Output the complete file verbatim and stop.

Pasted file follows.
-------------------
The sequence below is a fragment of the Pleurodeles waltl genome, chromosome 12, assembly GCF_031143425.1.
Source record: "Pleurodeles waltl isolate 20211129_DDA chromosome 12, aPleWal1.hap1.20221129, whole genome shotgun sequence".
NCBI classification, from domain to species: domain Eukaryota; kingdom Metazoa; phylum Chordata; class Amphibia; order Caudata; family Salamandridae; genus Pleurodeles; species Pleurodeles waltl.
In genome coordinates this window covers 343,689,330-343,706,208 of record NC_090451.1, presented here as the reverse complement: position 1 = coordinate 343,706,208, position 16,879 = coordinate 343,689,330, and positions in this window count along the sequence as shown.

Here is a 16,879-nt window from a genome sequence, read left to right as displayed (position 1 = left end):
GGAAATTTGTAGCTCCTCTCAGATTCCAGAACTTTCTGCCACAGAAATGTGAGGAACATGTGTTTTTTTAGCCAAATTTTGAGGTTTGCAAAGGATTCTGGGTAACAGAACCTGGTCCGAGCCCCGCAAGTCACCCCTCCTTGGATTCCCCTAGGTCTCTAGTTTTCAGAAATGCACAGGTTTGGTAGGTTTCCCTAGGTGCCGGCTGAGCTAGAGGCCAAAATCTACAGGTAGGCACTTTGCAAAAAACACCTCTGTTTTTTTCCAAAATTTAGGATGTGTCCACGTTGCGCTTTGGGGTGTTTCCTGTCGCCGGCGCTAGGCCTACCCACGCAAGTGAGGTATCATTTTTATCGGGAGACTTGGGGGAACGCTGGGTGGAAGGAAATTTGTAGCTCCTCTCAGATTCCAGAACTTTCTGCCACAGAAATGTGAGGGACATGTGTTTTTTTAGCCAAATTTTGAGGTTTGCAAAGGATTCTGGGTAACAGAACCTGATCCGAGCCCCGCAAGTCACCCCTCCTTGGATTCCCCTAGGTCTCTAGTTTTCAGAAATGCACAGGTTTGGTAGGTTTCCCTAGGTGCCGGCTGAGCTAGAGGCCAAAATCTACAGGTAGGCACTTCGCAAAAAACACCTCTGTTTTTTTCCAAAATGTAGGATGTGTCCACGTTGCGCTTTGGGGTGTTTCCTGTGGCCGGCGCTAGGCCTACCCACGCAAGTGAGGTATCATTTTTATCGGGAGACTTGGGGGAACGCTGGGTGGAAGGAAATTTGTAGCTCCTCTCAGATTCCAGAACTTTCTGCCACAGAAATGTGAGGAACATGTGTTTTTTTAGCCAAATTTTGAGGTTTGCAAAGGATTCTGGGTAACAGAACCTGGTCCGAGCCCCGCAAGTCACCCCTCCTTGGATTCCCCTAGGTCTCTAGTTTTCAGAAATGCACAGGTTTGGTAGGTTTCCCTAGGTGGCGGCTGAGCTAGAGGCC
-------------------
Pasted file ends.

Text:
The sequence below is a fragment of the Pleurodeles waltl genome, chromosome 12, assembly GCF_031143425.1.
Source record: "Pleurodeles waltl isolate 20211129_DDA chromosome 12, aPleWal1.hap1.20221129, whole genome shotgun sequence".
NCBI classification, from domain to species: domain Eukaryota; kingdom Metazoa; phylum Chordata; class Amphibia; order Caudata; family Salamandridae; genus Pleurodeles; species Pleurodeles waltl.
In genome coordinates this window covers 343,689,330-343,706,208 of record NC_090451.1, presented here as the reverse complement: position 1 = coordinate 343,706,208, position 16,879 = coordinate 343,689,330, and positions in this window count along the sequence as shown.

Here is a 16,879-nt window from a genome sequence, read left to right as displayed (position 1 = left end):
GGAAATTTGTAGCTCCTCTCAGATTCCAGAACTTTCTGCCACAGAAATGTGAGGAACATGTGTTTTTTTAGCCAAATTTTGAGGTTTGCAAAGGATTCTGGGTAACAGAACCTGGTCCGAGCCCCGCAAGTCACCCCTCCTTGGATTCCCCTAGGTCTCTAGTTTTCAGAAATGCACAGGTTTGGTAGGTTTCCCTAGGTGCCGGCTGAGCTAGAGGCCAAAATCTACAGGTAGGCACTTTGCAAAAAACACCTCTGTTTTTTTCCAAAATTTAGGATGTGTCCACGTTGCGCTTTGGGGTGTTTCCTGTCGCCGGCGCTAGGCCTACCCACGCAAGTGAGGTATCATTTTTATCGGGAGACTTGGGGGAACGCTGGGTGGAAGGAAATTTGTAGCTCCTCTCAGATTCCAGAACTTTCTGCCACAGAAATGTGAGGGACATGTGTTTTTTTAGCCAAATTTTGAGGTTTGCAAAGGATTCTGGGTAACAGAACCTGATCCGAGCCCCGCAAGTCACCCCTCCTTGGATTCCCCTAGGTCTCTAGTTTTCAGAAATGCACAGGTTTGGTAGGTTTCCCTAGGTGCCGGCTGAGCTAGAGGCCAAAATCTACAGGTAGGCACTTCGCAAAAAACACCTCTGTTTTTTTCCAAAATGTAGGATGTGTCCACGTTGCGCTTTGGGGTGTTTCCTGTGGCCGGCGCTAGGCCTACCCACGCAAGTGAGGTATCATTTTTATCGGGAGACTTGGGGGAACGCTGGGTGGAAGGAAATTTGTAGCTCCTCTCAGATTCCAGAACTTTCTGCCACAGAAATGTGAGGAACATGTGTTTTTTTAGCCAAATTTTGAGGTTTGCAAAGGATTCTGGGTAACAGAACCTGGTCCGAGCCCCGCAAGTCACCCCTCCTTGGATTCCCCTAGGTCTCTAGTTTTCAGAAATGCACAGGTTTGGTAGGTTTCCCTAGGTGGCGGCTGAGCTAGAGGCC